How to Determine Liability in a Truck Accident

Truck accidents often happen in the blink of an eye. One minute, you’re cruising along the road, and the next, you’re in the wreckage of a serious crash. Because these events happen so quickly, pinpointing the liable party takes some careful consideration in the days and weeks following a collision.

The police officer who came to the scene of the accident likely created an accident report in which they detailed who they believed to be liable for the accident. But the officer can only go off the information immediately available to them after the crash. Their judgment may be right or wrong.

Insurance companies need a more accurate depiction of who was responsible for an accident. When you report the accident to your insurance company, an adjuster will do some digging to determine how the accident occurred and who was responsible. They will assign percentages of the blame to different parties depending on the accident circumstances. If the trucking company is liable, you’ll file a claim with its insurance company rather than yours.

Still, insurance companies often maintain a bias in favor of their clients. The trucking company’s insurance company could try to deny any liability for the crash or undervalue your insurance claim. That’s where your truck accident lawyer comes in.

Your attorney can help you gather compelling evidence to prove you were not responsible for the accident and that the truck driver and/or their company was. This evidence may include:

  • Video footage of the crash
  • Images of the damage to your vehicle
  • Crash reports from the Safety and Fitness Electronic Records (SAFER) system
  • Black box data from the commercial truck
  • Witness testimonies
  • Testimony from an accident reconstruction professional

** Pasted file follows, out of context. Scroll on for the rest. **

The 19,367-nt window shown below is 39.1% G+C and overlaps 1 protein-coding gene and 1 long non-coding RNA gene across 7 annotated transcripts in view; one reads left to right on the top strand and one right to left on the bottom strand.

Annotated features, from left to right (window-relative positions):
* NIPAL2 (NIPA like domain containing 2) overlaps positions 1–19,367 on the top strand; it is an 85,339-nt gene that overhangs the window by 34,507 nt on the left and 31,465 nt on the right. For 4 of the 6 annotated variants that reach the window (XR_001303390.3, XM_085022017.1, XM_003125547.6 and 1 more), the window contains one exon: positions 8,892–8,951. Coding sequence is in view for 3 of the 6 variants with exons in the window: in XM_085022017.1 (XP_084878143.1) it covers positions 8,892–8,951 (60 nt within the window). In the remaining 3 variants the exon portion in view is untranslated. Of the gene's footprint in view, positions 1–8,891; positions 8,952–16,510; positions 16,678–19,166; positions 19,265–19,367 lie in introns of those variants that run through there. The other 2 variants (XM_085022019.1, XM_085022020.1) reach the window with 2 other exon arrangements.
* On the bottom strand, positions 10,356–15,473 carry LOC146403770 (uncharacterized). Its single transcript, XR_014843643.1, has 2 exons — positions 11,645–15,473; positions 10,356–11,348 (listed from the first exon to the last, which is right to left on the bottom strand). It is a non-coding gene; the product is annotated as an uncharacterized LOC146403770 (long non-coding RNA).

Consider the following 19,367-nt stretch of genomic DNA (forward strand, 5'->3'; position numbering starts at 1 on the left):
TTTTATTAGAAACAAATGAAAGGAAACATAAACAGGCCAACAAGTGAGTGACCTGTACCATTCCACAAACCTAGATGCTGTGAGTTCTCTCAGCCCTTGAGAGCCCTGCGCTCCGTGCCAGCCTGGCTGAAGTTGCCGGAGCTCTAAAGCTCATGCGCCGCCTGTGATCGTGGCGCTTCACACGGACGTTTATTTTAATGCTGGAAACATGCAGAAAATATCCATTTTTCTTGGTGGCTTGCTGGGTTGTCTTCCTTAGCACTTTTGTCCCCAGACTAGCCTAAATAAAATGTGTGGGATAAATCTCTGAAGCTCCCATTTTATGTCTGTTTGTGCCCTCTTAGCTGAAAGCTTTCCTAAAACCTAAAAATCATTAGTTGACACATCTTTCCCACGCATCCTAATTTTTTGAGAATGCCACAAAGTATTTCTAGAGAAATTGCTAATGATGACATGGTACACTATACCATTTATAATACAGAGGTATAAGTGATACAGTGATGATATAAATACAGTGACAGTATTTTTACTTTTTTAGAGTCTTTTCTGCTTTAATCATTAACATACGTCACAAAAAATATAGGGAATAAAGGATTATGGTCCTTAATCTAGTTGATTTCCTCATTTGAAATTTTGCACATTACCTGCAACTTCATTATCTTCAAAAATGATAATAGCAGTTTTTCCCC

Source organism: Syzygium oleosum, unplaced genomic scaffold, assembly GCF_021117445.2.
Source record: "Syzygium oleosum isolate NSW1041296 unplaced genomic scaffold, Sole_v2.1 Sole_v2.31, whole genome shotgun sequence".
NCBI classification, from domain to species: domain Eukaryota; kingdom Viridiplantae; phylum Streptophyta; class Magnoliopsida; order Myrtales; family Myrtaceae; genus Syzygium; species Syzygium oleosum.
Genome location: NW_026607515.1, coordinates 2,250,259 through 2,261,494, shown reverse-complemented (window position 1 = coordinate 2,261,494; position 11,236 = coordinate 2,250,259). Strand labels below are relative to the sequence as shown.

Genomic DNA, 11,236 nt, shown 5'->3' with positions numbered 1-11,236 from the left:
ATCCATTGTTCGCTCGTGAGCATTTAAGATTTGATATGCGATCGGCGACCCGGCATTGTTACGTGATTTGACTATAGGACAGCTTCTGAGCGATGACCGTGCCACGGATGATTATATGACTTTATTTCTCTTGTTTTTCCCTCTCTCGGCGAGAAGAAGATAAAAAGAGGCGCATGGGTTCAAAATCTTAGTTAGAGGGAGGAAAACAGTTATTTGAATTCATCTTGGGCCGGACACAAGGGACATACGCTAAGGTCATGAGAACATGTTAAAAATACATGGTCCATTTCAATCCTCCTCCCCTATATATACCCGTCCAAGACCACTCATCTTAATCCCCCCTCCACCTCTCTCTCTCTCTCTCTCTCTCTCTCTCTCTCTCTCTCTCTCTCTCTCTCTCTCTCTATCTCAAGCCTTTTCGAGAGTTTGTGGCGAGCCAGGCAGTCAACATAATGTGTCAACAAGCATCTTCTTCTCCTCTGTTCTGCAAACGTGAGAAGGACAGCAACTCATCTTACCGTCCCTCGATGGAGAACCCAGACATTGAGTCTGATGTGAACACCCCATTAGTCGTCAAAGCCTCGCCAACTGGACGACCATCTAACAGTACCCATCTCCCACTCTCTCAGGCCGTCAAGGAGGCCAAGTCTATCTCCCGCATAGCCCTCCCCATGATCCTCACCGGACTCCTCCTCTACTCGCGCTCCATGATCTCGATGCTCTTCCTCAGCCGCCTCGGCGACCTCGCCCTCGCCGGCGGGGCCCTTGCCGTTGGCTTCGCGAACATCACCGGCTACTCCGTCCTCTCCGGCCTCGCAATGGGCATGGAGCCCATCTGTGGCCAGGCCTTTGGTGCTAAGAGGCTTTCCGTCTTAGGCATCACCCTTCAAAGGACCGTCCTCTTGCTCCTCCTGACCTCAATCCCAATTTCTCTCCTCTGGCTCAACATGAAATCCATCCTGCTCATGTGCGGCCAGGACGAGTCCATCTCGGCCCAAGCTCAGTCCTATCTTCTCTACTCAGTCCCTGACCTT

Should You Sue a Trucking Company After an Accident?

You may decide to sue a trucking company after an accident if the insurance company denies your claim or lowballs you. Because insurance companies are in the business of making money — and trucking companies often work with aggressive insurance companies — your claim may be unsuccessful. The next step to secure adequate compensation for your accident is to file a personal injury lawsuit against resonsbile parties.

Your attorney will guide you through the legal process and represent you in court.

What Damages Can You Seek in a Truck Accident Lawsuit?

A personal injury lawsuit usually allows you to seek more compensation than you could through an insurance claim. While most insurance claims only cover your direct monetary expenses from an accident, lawsuit payouts leave room for emotional and other non-economic damages.

Through your lawsuit, you could seek all of the direct expenses from the accident, such as:

  • Physical damage to your vehicle
  • Medical bills
  • Time off work
  • Loss of ability to work
  • Future medical treatments

Meanwhile, you could also claim compensation for non-economic damages, like:

  • Pain and suffering
  • Emotional distress
  • Loss of enjoyment of life
  • Loss of companionship (in a wrongful death case)

If the truck driver acted recklessly or egregiously, such as drinking and driving, you may also be eligible for punitive damages to punish their wrongful behavior.

Need Help Claiming Compensation After a Truck Accident? Contact Truck Accidents Law Firm

Dangerous truck accidents can leave extensive physical and emotional damage in their wake. If you’re dealing with the aftermath of a truck accident and trying to determine which party is liable, you need an experienced attorney.

The attorneys at Truck Accidents Law Firm are well versed in truck accident claims and lawsuits across New York, New Jersey, and Florida. We can help you determine which party to hold liable for your accident and guide you through the compensation process. Trucking company accidents don’t scare us, and we have extensive experience communicating with trucking companies and their insurance providers to negotiate fair settlements for clients.

Contact Truck Accidents Law Firm today at 1-800-LAW-INFO for your free case evaluation, and let us help you put the pieces of your life back together so you can move forward.